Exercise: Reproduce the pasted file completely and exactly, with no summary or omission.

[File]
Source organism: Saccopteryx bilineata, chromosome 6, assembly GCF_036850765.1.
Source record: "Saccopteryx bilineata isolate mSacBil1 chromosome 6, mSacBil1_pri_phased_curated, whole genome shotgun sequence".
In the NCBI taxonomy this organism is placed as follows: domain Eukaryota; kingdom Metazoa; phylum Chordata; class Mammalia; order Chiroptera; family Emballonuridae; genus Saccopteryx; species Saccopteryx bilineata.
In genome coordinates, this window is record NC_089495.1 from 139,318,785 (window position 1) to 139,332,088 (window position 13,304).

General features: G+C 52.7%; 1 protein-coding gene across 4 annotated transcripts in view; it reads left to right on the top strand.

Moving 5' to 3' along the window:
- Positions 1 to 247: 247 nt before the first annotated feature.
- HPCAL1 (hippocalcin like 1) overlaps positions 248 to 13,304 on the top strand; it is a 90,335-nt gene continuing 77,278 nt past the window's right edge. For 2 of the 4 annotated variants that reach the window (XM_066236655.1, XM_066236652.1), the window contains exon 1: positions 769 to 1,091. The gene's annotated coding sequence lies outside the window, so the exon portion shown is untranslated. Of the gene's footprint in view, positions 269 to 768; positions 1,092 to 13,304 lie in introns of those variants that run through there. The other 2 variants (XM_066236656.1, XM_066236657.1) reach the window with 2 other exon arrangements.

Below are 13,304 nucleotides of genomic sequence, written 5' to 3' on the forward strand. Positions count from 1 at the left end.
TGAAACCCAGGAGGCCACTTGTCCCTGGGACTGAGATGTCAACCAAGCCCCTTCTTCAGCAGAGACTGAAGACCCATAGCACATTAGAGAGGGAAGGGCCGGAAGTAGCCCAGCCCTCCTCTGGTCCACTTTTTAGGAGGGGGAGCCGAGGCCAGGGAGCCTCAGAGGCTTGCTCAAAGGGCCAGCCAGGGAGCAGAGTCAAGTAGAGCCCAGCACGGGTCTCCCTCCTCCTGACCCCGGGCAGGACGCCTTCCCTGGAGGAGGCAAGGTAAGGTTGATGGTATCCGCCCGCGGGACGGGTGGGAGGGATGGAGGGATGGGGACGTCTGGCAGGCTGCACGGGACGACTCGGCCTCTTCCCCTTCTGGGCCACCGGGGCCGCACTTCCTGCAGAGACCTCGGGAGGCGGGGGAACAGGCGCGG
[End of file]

Source organism: Saccopteryx bilineata, chromosome 6, assembly GCF_036850765.1.
Source record: "Saccopteryx bilineata isolate mSacBil1 chromosome 6, mSacBil1_pri_phased_curated, whole genome shotgun sequence".
In the NCBI taxonomy this organism is placed as follows: domain Eukaryota; kingdom Metazoa; phylum Chordata; class Mammalia; order Chiroptera; family Emballonuridae; genus Saccopteryx; species Saccopteryx bilineata.
In genome coordinates, this window is record NC_089495.1 from 139,318,785 (window position 1) to 139,332,088 (window position 13,304).

General features: G+C 52.7%; 1 protein-coding gene across 4 annotated transcripts in view; it reads left to right on the top strand.

Moving 5' to 3' along the window:
- Positions 1 to 247: 247 nt before the first annotated feature.
- HPCAL1 (hippocalcin like 1) overlaps positions 248 to 13,304 on the top strand; it is a 90,335-nt gene continuing 77,278 nt past the window's right edge. For 2 of the 4 annotated variants that reach the window (XM_066236655.1, XM_066236652.1), the window contains exon 1: positions 769 to 1,091. The gene's annotated coding sequence lies outside the window, so the exon portion shown is untranslated. Of the gene's footprint in view, positions 269 to 768; positions 1,092 to 13,304 lie in introns of those variants that run through there. The other 2 variants (XM_066236656.1, XM_066236657.1) reach the window with 2 other exon arrangements.

Below are 13,304 nucleotides of genomic sequence, written 5' to 3' on the forward strand. Positions count from 1 at the left end.
TGAAACCCAGGAGGCCACTTGTCCCTGGGACTGAGATGTCAACCAAGCCCCTTCTTCAGCAGAGACTGAAGACCCATAGCACATTAGAGAGGGAAGGGCCGGAAGTAGCCCAGCCCTCCTCTGGTCCACTTTTTAGGAGGGGGAGCCGAGGCCAGGGAGCCTCAGAGGCTTGCTCAAAGGGCCAGCCAGGGAGCAGAGTCAAGTAGAGCCCAGCACGGGTCTCCCTCCTCCTGACCCCGGGCAGGACGCCTTCCCTGGAGGAGGCAAGGTAAGGTTGATGGTATCCGCCCGCGGGACGGGTGGGAGGGATGGAGGGATGGGGACGTCTGGCAGGCTGCACGGGACGACTCGGCCTCTTCCCCTTCTGGGCCACCGGGGCCGCACTTCCTGCAGAGACCTCGGGAGGCGGGGGAACAGGCGCGG